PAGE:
More had “an abiding respect for the practice, and a deep admiration for, the principles of law.”  And poetry for him was a particularly affecting form of grammar. To Erasmus, More was ‘a man for all seasons;’ this above all may well remind us of the Cross of Reality. But the phrase could also mean that More was reluctant to reveal himself as the author of his own works. A curious detachment was noted by his son-in-law, who remarked that More “never showed of what mind himself was therein.”
Religion and law were, to More, two sides of the same coin—or sword. This is why, according to Ackroyd, More “understood at once the nature of Martin Luther’s heresy, when the German monk spoke of judgment ‘according to love…without any law books.’” More was the first English writer to use the term anarchos, and his most bitter accusation against Luther and his followers was that they “incited disorder.” He believed that the Lutheran attacks on the Pope imperiled the civilization of a thousand years, and he noted sadly that “the festivals and holy days of the ritual year now seem inconceivably remote, so thoroughly has the work of the reformation been done.”  More was a Latinist and wrote a Latin grammar for children in 1497, Lac puerorum, or Milk for Children.  At age nineteen he said that “the declensions of Latin nouns was sometimes compared to the declensions of the soul into the body.”  Amidst the Christian humanists of the Netherlands, “More felt certain of his position in attacking the Scholastic dialectic and reaffirming the importance of rhetoric and grammar for the progress of human understanding.”  

I understand that Rosenstock-Huessy became a Lutheran when he converted to Christianity, but I don’t recall reading anything in his works that addresses Lutheranism in particular, nor why he chose that particular denomination. In one sense, Rosenstock was very much a man of the Reformation – although he spoke highly of Catholicism too.

Valentin Tomberg was born of Lutheran parents in St. Petersburg, Russia, in 1900. In 1920 the family fled to Estonia. Tomberg’s mother was killed by revolutionaries – she had left the house, and Valentin found his mother and the family dog tied to a tree, where they had been shot. After this terrible event Tomberg found his way to Europe where he discovered the work  and teaching of Rudolf Steiner. In 1925 he became a member of the Anthroposophical Society, the name that Steiner had given to his body of work. He married a Polish Catholic woman and the couple became the parents of one son, Alexis.  At the end of the Second World War, Tomberg received his Ph.D. in jurisprudence. The title of his thesis was “Degeneration and Regeneration in the Science of Law.”   Tomberg continued to produce original and unusual contributions of spiritual thought and research, a fact which sometimes grated on the Anthroposophical Society leaders. He was asked to leave the Society in 1940. He became a convert to Roman Catholicism. This would further alienate many of the convinced anthroposophists, some of whom had a horror for the ‘exoteric’ Church. But one of Tomberg’s main contentions was that ‘esoteric’ and ‘exoteric’ cannot be separated, for “the spiritual world is essentially moral.”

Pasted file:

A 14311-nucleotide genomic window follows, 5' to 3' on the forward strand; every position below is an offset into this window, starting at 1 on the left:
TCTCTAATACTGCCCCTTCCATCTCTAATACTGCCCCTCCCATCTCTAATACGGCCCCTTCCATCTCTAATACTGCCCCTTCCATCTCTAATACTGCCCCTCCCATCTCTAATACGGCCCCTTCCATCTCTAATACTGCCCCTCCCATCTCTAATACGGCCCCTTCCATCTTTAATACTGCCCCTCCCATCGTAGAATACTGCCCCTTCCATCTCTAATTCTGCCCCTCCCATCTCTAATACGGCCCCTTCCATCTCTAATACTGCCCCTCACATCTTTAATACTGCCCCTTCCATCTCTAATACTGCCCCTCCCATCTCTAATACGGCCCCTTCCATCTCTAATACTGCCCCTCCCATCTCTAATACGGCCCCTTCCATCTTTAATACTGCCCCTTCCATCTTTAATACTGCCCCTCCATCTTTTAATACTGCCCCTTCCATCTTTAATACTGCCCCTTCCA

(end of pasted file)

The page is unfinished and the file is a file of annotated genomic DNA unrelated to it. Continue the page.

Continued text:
Valentin Tomberg

 I propose to discuss some of the ideas found in Tomberg’s book, Covenant of the Heart (Element Books).  Tomberg made a comment about Luther: he said that Luther failed to realize that Catholic Christianity brings with it the resurrection of timeless values, that is, philosophical thinking. In Scholasticism (which Luther abhorred) the basic conviction was that a thinking directed toward the world (classical philosophy) and thinking directed toward revelation (Christian) could not contradict one another. “The logic which reveals itself in and through the world can be none other than Logos.” My notes are inadequate here. This point had to await Rosenstock-Huessy for its full articulation as the ‘Grammatical Method.’ Indeed it is quite evident to me that Rosenstock-Huessy’s writings make concrete and utterly ‘present’ what some of the anthroposophical or spiritual thinkers were often trying to express.
For example, “the law of repeated awakenings” is revealed in the story of the raising of Lazarus, says Tomberg. For Rosenstock-Huessy, this law is Christianity itself: that death precedes birth. “Spiritual-cultural history” appears for Tomberg as a cross formed out of causality (the horizontal plane) and miracles (the vertical plane).  The miracle appears in the causal sphere and comes from the realm of pure morality, transcending causally conditioned things, i.e., out of the realm of freedom. “For the realm of causality, every miracle is fundamentally an immaculate conception—a conception for which the  Father, the procreator, as effective cause, is not on ‘earth’ but in ‘heaven.’ The immaculate conception and the virgin motherhood of Mary … is like an archetypal phenomenon of all miracles. For it reveals, in the most essential and concise form imaginable, the intrinsic nature of a miracle as a vertical cause in the sphere of horizontally linked cause and effect.”

This is a long way from Rosenstock’s Cross of Reality, but it does have the sense of the fourfold direction and intersecting planes of action. The essence of a miracle is “the reality of the moral world order working down into the reality of the mechanical causal world order—the mystery of ‘becoming.’” In the Creed is the avowal of the miracles of creation, redemption and sanctification of the world.  Faith he defines as “the recognition of the moral world-order and conviction of its primacy over and against the mechanical, causal world-order.” Christianity is not an “ideological superstructure” but a revelation of the moral world order amidst the mechanical-causal world order.